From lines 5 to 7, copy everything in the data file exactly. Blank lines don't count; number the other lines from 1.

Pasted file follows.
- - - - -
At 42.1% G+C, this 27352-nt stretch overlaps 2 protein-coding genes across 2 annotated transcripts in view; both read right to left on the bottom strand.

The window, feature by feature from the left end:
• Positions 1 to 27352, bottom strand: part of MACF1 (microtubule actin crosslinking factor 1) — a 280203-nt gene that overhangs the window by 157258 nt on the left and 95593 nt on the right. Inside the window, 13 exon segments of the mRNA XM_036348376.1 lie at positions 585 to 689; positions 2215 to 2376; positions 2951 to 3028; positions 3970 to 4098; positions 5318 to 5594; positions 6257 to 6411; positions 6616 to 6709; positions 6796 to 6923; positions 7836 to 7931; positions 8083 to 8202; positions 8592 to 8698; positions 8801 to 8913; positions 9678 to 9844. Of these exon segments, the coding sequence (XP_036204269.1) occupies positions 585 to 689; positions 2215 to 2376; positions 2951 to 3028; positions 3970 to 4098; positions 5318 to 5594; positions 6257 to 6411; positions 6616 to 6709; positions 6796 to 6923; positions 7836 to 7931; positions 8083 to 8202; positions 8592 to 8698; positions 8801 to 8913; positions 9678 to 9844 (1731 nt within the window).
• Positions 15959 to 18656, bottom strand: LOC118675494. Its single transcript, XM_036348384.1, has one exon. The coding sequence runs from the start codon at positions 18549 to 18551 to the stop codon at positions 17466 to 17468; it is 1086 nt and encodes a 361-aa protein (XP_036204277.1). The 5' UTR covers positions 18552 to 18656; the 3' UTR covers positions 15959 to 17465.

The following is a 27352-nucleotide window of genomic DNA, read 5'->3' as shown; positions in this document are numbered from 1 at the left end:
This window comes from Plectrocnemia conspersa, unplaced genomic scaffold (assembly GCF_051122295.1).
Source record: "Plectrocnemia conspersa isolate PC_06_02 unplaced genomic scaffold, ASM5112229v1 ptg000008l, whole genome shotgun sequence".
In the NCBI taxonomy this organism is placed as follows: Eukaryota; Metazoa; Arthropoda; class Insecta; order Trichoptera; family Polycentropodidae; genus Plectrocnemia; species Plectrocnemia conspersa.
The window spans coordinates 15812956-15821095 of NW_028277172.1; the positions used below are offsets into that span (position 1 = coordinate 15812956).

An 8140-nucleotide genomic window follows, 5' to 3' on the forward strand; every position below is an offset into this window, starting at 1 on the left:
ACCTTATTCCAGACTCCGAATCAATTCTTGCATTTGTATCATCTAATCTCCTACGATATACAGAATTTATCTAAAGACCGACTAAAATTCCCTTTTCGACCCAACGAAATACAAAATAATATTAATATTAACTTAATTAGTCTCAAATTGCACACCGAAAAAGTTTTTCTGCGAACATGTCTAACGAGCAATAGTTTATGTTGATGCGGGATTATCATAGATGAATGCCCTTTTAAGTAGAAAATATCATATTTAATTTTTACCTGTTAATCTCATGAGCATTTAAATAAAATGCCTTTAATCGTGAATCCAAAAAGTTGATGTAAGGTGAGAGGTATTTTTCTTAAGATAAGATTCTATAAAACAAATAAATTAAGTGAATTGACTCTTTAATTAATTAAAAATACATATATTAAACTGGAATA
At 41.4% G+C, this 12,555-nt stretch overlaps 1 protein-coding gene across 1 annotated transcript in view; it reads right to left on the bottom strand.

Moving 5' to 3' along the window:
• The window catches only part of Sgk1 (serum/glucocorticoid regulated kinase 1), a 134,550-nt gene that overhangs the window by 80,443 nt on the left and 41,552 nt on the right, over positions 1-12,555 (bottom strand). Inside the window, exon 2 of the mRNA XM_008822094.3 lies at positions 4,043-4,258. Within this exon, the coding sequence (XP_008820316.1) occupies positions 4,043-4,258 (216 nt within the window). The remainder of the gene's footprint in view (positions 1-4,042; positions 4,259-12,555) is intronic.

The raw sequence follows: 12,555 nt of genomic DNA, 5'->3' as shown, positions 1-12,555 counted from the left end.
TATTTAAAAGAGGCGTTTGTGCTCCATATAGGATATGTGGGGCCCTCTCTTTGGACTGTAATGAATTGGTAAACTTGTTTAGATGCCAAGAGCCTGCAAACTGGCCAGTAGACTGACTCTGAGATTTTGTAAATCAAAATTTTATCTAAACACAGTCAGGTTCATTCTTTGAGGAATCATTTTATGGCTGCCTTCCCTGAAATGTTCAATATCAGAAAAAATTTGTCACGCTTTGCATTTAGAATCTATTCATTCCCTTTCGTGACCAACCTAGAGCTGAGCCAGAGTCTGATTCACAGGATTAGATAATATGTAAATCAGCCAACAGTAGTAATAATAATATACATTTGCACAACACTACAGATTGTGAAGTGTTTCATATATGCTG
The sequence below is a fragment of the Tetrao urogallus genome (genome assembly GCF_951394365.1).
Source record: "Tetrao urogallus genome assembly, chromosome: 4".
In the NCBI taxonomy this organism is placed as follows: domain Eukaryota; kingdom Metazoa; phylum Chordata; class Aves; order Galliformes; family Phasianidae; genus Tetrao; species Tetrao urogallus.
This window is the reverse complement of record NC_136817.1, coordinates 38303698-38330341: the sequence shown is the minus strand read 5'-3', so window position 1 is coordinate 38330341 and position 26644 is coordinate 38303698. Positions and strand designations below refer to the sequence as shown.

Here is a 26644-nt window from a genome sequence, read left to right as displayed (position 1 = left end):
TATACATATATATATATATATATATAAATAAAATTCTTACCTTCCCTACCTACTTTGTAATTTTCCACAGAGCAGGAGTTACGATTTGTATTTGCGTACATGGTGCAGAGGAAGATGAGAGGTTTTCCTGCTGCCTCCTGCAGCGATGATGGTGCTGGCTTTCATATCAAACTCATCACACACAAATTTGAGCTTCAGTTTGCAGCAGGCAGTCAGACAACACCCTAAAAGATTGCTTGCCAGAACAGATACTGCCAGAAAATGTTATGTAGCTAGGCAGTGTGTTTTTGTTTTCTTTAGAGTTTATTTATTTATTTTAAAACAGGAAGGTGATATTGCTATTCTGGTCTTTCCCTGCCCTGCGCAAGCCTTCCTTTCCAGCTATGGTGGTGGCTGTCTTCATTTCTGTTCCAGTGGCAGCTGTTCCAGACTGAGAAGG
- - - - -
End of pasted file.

The following is a 27352-nucleotide window of genomic DNA, read 5'->3' as shown; positions in this document are numbered from 1 at the left end:
This window comes from Plectrocnemia conspersa, unplaced genomic scaffold (assembly GCF_051122295.1).
Source record: "Plectrocnemia conspersa isolate PC_06_02 unplaced genomic scaffold, ASM5112229v1 ptg000008l, whole genome shotgun sequence".